North Korea says there is no need for talks with the US

North Korea says there is no need for talks with the US

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SEOUL: North Korea “did not feel any need” to resume talks with Washington, a senior diplomat from the country said on Saturday, Seoul called for a summit because it would be better off with Pyongyang Seeks relationships.
North Deputy Foreign Minister Choi Son Hui’s statement comes after former US National Security Advisor John Bolton’s statement Thursday that President Donald Trump may hold another meeting with leader Kim Jong Un in October.
South Korea’s President Moon Jae-in – who has a long association with the North – asked for another meeting between Kim and Trump on Tuesday, with the South saying that “extreme efforts” would be made to build it.
But Pyongyang “feels no need to sit face to face with the US”, Cho said in a statement by the North’s official Korean Central News Agency.
“Dreamers” was raising expectations for an “October surprise”, she said.
Choi said, “If talks are going on by mistake, America will do the same.”
Choe said using the North’s official name, Washington “considers the DPRK-US negotiations as nothing more than a tool to combat its political crisis”.
Bolton reportedly said that if Trump meets with Kim, it will help his election opportunities.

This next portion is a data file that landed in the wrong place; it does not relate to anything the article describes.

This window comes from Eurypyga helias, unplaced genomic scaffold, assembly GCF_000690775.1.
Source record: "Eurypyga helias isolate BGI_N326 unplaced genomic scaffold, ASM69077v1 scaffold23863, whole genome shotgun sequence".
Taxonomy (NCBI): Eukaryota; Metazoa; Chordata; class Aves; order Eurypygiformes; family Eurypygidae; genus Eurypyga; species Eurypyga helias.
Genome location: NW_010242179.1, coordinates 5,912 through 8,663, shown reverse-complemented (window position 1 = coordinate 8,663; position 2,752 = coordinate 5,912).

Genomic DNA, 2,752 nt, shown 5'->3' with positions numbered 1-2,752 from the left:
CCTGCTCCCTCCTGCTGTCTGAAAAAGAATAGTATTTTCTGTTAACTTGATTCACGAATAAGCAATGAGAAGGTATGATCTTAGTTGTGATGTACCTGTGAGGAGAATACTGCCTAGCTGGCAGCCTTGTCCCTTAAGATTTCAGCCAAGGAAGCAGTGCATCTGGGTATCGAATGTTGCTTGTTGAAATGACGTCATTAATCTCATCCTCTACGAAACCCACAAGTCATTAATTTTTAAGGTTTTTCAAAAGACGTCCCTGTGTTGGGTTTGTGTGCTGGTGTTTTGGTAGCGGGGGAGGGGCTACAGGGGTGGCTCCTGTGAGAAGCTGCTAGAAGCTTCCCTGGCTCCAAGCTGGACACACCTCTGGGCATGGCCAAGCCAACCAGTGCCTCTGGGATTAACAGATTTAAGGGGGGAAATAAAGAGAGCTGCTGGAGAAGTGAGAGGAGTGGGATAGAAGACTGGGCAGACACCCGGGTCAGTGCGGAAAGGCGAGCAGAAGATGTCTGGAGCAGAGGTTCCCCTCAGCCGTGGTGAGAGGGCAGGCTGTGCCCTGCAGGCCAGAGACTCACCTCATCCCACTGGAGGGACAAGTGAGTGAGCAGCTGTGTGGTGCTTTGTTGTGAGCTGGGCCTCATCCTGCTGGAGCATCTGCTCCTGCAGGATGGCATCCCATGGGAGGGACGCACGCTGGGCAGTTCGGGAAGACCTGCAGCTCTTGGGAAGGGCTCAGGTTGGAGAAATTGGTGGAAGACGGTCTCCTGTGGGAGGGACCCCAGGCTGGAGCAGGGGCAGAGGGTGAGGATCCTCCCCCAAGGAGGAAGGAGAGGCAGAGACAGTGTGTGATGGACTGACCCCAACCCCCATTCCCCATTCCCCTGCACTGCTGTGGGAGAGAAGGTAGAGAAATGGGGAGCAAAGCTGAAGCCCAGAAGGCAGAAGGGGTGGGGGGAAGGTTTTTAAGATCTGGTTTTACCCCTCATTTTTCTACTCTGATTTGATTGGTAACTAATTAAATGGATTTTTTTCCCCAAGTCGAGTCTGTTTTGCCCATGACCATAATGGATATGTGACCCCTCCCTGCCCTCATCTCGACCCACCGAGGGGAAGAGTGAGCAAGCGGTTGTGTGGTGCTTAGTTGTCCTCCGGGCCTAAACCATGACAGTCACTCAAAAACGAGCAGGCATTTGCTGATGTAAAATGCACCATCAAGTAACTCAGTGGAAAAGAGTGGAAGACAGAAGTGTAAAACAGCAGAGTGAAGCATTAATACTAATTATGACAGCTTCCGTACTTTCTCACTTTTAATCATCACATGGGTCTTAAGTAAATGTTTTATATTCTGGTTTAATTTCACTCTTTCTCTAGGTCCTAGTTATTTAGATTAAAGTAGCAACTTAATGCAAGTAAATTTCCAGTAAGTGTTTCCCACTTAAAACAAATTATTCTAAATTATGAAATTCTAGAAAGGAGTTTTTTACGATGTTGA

The North “has already worked on a detailed strategic timetable”, dealing with a “long-term threat” from Washington, Cho said.
Negotiations on Pyongyang’s nuclear arsenal have stalled since a Hanoi summit between Trump and Kim collapsed in early 2019, which would be set to provide relief in response to sanctions in the north.
Recent reports said that US Secretary of State Stephen Bezgan is scheduled to visit Seoul next week to discuss talks with North Korea, although the South’s Foreign Ministry has not confirmed the visit.
Last month Pyongyang issued a series of vitriolic condemnations of the South over anti-north leaflets that sent defenders back to the militarized border – usually attached to balloons or floating in bottles.
It increased pressure by blowing up an inter-Korean liaison office and threatening military measures against Seoul, but said last week that it suspended those plans in apparently tense dialing.
Cho’s statement comes a day after Seoul’s president was appointed by the Blue House as its new spy chief, who was instrumental in organizing the first inter-Korean summit in 2000.
The North is widely seen as a sign of Moon’s determination to uphold pro-North policies, despite the prohibition of nuclear and missile testing.


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